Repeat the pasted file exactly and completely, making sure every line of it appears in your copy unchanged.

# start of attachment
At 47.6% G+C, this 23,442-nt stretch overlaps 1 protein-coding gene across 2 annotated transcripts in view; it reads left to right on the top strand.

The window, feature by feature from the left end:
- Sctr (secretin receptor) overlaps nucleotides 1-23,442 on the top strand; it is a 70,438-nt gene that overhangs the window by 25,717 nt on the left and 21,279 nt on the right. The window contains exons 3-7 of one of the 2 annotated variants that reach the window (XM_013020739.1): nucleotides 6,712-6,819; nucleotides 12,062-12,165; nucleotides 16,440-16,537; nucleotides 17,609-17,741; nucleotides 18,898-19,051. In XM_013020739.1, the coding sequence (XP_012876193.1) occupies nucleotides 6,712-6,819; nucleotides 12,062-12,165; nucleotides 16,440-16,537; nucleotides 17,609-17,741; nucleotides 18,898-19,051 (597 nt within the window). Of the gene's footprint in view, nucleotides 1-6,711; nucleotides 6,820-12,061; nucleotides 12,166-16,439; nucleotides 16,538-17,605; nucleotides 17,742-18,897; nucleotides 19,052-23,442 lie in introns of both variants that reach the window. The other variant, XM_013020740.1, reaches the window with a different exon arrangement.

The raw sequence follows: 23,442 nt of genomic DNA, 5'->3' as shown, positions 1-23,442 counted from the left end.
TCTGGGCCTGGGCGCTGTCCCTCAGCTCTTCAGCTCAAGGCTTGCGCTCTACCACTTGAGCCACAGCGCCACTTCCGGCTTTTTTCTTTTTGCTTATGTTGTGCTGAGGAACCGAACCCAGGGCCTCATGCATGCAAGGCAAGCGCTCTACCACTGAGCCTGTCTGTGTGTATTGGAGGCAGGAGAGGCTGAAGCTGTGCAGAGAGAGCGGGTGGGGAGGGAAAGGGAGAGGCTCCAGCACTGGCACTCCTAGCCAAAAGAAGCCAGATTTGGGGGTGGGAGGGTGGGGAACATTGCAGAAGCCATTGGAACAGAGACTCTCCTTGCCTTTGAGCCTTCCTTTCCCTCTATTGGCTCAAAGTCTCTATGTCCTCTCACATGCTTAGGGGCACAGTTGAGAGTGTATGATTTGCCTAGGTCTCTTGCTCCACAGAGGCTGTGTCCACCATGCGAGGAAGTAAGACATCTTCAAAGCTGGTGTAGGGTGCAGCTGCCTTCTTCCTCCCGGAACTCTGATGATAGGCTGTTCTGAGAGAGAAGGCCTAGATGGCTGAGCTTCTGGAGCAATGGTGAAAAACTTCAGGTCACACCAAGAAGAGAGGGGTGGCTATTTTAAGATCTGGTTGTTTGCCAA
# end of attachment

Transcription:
At 47.6% G+C, this 23,442-nt stretch overlaps 1 protein-coding gene across 2 annotated transcripts in view; it reads left to right on the top strand.

The window, feature by feature from the left end:
- Sctr (secretin receptor) overlaps nucleotides 1-23,442 on the top strand; it is a 70,438-nt gene that overhangs the window by 25,717 nt on the left and 21,279 nt on the right. The window contains exons 3-7 of one of the 2 annotated variants that reach the window (XM_013020739.1): nucleotides 6,712-6,819; nucleotides 12,062-12,165; nucleotides 16,440-16,537; nucleotides 17,609-17,741; nucleotides 18,898-19,051. In XM_013020739.1, the coding sequence (XP_012876193.1) occupies nucleotides 6,712-6,819; nucleotides 12,062-12,165; nucleotides 16,440-16,537; nucleotides 17,609-17,741; nucleotides 18,898-19,051 (597 nt within the window). Of the gene's footprint in view, nucleotides 1-6,711; nucleotides 6,820-12,061; nucleotides 12,166-16,439; nucleotides 16,538-17,605; nucleotides 17,742-18,897; nucleotides 19,052-23,442 lie in introns of both variants that reach the window. The other variant, XM_013020740.1, reaches the window with a different exon arrangement.

The raw sequence follows: 23,442 nt of genomic DNA, 5'->3' as shown, positions 1-23,442 counted from the left end.
TCTGGGCCTGGGCGCTGTCCCTCAGCTCTTCAGCTCAAGGCTTGCGCTCTACCACTTGAGCCACAGCGCCACTTCCGGCTTTTTTCTTTTTGCTTATGTTGTGCTGAGGAACCGAACCCAGGGCCTCATGCATGCAAGGCAAGCGCTCTACCACTGAGCCTGTCTGTGTGTATTGGAGGCAGGAGAGGCTGAAGCTGTGCAGAGAGAGCGGGTGGGGAGGGAAAGGGAGAGGCTCCAGCACTGGCACTCCTAGCCAAAAGAAGCCAGATTTGGGGGTGGGAGGGTGGGGAACATTGCAGAAGCCATTGGAACAGAGACTCTCCTTGCCTTTGAGCCTTCCTTTCCCTCTATTGGCTCAAAGTCTCTATGTCCTCTCACATGCTTAGGGGCACAGTTGAGAGTGTATGATTTGCCTAGGTCTCTTGCTCCACAGAGGCTGTGTCCACCATGCGAGGAAGTAAGACATCTTCAAAGCTGGTGTAGGGTGCAGCTGCCTTCTTCCTCCCGGAACTCTGATGATAGGCTGTTCTGAGAGAGAAGGCCTAGATGGCTGAGCTTCTGGAGCAATGGTGAAAAACTTCAGGTCACACCAAGAAGAGAGGGGTGGCTATTTTAAGATCTGGTTGTTTGCCAA